Ibn Taghribirdi

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Ibn Taghribirdi
BornJamal al-Din Ibn Yusuf
2 February 1411
Cairo, Mamluk Sultanate (Cairo),now Egypt
Died5 June 1470 (aged 59)
Cairo, Mamluk Sultanate (Cairo),now Egypt
Resting placeCairo, Egypt
Notable worksAl-Nujum al-zahira fi muluk Misr wa'l-Qahira
النجوم الزاھرۃ فی ملوک مصر والقاھرۃ
Years activecirca 1435—1470

Jamal al-Din Yusuf bin al-Amir Sayf al-Din Taghribirdi (Arabic: جمال الدين يوسف بن الأمير سيف الدين تغري بردي) or Ibn Taghribirdi[1] (2 February 1411— 5 June 1470; 813-874 Hijri) was an Egyptian historian born into the Turkish Mamluk elite of Cairo in the 15th century. He studied under al-Ayni and al-Maqrizi, two of the leading Cairene historians and scholars of the day.[2] His most famous work is a multi-volume chronicle of Egypt and the Mamluk sultanate called al-Nujum al-zahira fi muluk Misr wa'l-Qahira. His style is annalistic and gives precise dates for most events; this format makes it clear that Ibn Taghribirdi had privileged access to the sultans and their records.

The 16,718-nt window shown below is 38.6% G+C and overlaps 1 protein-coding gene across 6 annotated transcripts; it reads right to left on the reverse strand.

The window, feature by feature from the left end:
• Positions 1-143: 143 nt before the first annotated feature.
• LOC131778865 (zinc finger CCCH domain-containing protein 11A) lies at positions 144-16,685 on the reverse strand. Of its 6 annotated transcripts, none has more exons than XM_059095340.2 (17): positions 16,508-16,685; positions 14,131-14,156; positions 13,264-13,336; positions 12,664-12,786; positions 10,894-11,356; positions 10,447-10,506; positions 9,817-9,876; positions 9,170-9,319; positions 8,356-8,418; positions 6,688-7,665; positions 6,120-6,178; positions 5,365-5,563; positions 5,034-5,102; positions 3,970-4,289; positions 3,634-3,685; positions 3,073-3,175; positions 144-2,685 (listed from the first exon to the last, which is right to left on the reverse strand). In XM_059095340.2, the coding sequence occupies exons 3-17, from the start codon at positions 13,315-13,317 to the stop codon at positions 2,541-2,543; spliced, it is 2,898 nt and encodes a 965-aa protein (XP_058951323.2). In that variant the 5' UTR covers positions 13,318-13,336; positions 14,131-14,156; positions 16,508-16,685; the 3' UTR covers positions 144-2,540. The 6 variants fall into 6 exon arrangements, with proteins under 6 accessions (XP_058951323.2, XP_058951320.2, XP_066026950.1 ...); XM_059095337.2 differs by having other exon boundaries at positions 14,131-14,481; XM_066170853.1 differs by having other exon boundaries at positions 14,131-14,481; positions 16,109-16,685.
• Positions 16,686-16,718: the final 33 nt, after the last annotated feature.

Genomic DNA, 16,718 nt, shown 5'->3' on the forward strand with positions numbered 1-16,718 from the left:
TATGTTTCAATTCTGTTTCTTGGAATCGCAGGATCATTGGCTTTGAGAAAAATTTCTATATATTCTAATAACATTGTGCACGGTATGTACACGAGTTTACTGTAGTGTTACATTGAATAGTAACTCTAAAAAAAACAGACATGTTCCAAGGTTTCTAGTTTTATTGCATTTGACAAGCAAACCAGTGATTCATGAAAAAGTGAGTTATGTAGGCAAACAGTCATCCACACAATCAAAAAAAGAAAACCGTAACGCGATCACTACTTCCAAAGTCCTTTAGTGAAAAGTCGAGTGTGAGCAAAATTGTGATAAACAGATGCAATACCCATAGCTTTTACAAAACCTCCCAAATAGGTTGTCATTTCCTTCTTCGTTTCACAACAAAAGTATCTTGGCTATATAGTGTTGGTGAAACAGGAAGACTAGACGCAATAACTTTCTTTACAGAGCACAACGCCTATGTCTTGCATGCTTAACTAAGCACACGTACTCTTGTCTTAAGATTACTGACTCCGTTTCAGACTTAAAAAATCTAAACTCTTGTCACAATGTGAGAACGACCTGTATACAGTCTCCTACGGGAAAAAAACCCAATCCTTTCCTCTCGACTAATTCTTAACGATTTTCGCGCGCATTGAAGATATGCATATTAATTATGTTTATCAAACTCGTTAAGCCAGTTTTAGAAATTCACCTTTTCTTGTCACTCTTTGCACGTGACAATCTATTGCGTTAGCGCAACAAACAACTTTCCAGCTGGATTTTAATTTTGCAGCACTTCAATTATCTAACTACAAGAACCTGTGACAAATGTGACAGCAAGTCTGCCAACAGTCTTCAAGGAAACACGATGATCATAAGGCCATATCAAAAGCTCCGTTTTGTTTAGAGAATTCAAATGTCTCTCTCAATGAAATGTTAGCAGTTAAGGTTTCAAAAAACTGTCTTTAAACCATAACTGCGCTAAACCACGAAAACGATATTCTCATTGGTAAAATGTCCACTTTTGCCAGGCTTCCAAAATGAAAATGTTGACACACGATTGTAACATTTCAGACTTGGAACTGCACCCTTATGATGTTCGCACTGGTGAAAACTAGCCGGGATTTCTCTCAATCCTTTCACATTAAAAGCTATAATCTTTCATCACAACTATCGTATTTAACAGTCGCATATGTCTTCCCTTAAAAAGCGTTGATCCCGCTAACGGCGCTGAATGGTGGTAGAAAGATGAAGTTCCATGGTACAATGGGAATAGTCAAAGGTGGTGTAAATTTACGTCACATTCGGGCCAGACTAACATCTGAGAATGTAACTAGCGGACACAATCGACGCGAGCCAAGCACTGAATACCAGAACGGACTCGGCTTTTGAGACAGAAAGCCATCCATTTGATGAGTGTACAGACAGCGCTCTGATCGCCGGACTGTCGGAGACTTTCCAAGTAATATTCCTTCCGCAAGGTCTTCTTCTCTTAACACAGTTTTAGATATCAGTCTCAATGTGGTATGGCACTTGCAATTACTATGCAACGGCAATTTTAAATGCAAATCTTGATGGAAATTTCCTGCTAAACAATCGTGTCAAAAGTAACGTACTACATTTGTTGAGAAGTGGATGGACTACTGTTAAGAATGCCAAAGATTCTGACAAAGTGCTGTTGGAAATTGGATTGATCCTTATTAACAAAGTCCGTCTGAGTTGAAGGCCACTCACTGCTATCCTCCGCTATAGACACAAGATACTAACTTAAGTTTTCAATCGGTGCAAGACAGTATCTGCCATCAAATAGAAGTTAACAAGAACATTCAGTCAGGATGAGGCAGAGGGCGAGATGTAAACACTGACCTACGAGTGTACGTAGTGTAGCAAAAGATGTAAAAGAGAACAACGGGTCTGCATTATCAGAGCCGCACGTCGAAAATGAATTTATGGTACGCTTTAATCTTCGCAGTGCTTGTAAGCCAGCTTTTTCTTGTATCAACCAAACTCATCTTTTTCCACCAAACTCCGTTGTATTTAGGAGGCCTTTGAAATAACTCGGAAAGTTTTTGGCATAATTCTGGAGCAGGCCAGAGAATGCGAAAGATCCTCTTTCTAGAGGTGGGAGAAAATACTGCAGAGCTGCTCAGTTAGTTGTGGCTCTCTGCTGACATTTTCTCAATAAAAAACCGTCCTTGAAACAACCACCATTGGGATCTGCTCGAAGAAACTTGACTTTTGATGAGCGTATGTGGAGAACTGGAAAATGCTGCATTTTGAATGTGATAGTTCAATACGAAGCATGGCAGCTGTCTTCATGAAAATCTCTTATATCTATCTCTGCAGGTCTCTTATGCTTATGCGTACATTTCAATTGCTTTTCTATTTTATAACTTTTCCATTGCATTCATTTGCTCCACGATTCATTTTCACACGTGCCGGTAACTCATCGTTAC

• al-Nujum al-zahira fi muluk Misr wa'l-Qahira. This chronicle begins with the Islamic conquest of Egypt and continues until just before the author's death.[3]
  • al-Manhal al-safi wa'l-mustawfi ba'd al-wafi, a biographical dictionary of sultans,[4] amirs, ulama and other famous people starting at the beginning of the Bahri dynasty. Approximately 3000 biographies total.
  • Hawadith al-duhur fi mada al-ayyam wa'l-shuhur, a continuation of al-Maqrizi's history Suluk li-ma'rifat duwwal al-muluk.


  • History of Egypt 1382–1469; transl. from the Arabic Annals of Abu l-Maḥāsin Ibn Taghrī Birdī by William Popper, Berkeley 1954-63.

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  1. ^ For a more complete list of variations on the spelling and form of his name, see ISNI's listing for him Ibn Taghribirdi: variations.
  2. ^ Massoud, Sami (2007-04-24). The Chronicles and Annalistic Sources of the Early Mamluk Circassian Period. BRILL. ISBN 9789047419792.
  3. ^ "Ibn Taghribirdi Abu Al Mahasin Yusuf 1411 1470 Ce - AbeBooks". www.abebooks.com. Retrieved 2017-11-24.
  4. ^ Young, M. J. L. (1990-05-16). Religion, Learning and Science in the 'Abbasid Period. Cambridge University Press. ISBN 9780521327633.